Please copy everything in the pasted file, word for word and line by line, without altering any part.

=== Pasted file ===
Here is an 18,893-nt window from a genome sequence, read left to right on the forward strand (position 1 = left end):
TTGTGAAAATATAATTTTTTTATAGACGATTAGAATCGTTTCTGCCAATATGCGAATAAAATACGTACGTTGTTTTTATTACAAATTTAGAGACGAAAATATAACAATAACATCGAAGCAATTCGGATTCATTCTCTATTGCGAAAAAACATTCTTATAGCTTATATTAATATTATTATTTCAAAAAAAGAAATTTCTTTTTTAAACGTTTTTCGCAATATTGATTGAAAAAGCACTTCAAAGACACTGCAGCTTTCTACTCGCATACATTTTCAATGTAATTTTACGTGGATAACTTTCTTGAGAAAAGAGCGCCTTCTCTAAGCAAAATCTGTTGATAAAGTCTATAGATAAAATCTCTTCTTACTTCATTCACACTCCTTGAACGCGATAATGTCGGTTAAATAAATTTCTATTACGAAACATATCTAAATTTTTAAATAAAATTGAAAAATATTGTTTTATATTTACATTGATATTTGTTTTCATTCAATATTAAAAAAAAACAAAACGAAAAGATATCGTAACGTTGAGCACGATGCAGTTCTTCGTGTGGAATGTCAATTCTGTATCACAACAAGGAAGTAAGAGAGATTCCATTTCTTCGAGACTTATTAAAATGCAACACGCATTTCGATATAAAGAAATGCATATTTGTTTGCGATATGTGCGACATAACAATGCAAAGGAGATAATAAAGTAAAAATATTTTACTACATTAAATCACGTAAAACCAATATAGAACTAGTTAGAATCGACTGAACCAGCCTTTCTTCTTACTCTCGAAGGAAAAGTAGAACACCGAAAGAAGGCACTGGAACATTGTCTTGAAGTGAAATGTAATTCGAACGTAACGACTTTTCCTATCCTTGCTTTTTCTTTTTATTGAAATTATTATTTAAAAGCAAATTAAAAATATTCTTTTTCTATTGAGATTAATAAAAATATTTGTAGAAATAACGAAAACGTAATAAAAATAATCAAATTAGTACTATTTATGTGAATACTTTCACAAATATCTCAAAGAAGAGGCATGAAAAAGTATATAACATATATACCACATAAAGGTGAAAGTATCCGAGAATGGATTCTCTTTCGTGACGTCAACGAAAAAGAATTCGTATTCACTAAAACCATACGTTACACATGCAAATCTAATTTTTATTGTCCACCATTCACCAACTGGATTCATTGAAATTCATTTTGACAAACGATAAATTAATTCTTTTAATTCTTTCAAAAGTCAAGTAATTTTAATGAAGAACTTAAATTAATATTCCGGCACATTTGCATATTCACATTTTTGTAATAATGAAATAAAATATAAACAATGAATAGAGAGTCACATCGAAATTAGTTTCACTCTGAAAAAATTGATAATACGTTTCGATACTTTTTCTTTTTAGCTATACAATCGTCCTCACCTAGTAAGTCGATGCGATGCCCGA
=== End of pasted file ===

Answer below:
Here is an 18,893-nt window from a genome sequence, read left to right on the forward strand (position 1 = left end):
TTGTGAAAATATAATTTTTTTATAGACGATTAGAATCGTTTCTGCCAATATGCGAATAAAATACGTACGTTGTTTTTATTACAAATTTAGAGACGAAAATATAACAATAACATCGAAGCAATTCGGATTCATTCTCTATTGCGAAAAAACATTCTTATAGCTTATATTAATATTATTATTTCAAAAAAAGAAATTTCTTTTTTAAACGTTTTTCGCAATATTGATTGAAAAAGCACTTCAAAGACACTGCAGCTTTCTACTCGCATACATTTTCAATGTAATTTTACGTGGATAACTTTCTTGAGAAAAGAGCGCCTTCTCTAAGCAAAATCTGTTGATAAAGTCTATAGATAAAATCTCTTCTTACTTCATTCACACTCCTTGAACGCGATAATGTCGGTTAAATAAATTTCTATTACGAAACATATCTAAATTTTTAAATAAAATTGAAAAATATTGTTTTATATTTACATTGATATTTGTTTTCATTCAATATTAAAAAAAAACAAAACGAAAAGATATCGTAACGTTGAGCACGATGCAGTTCTTCGTGTGGAATGTCAATTCTGTATCACAACAAGGAAGTAAGAGAGATTCCATTTCTTCGAGACTTATTAAAATGCAACACGCATTTCGATATAAAGAAATGCATATTTGTTTGCGATATGTGCGACATAACAATGCAAAGGAGATAATAAAGTAAAAATATTTTACTACATTAAATCACGTAAAACCAATATAGAACTAGTTAGAATCGACTGAACCAGCCTTTCTTCTTACTCTCGAAGGAAAAGTAGAACACCGAAAGAAGGCACTGGAACATTGTCTTGAAGTGAAATGTAATTCGAACGTAACGACTTTTCCTATCCTTGCTTTTTCTTTTTATTGAAATTATTATTTAAAAGCAAATTAAAAATATTCTTTTTCTATTGAGATTAATAAAAATATTTGTAGAAATAACGAAAACGTAATAAAAATAATCAAATTAGTACTATTTATGTGAATACTTTCACAAATATCTCAAAGAAGAGGCATGAAAAAGTATATAACATATATACCACATAAAGGTGAAAGTATCCGAGAATGGATTCTCTTTCGTGACGTCAACGAAAAAGAATTCGTATTCACTAAAACCATACGTTACACATGCAAATCTAATTTTTATTGTCCACCATTCACCAACTGGATTCATTGAAATTCATTTTGACAAACGATAAATTAATTCTTTTAATTCTTTCAAAAGTCAAGTAATTTTAATGAAGAACTTAAATTAATATTCCGGCACATTTGCATATTCACATTTTTGTAATAATGAAATAAAATATAAACAATGAATAGAGAGTCACATCGAAATTAGTTTCACTCTGAAAAAATTGATAATACGTTTCGATACTTTTTCTTTTTAGCTATACAATCGTCCTCACCTAGTAAGTCGATGCGATGCCCGA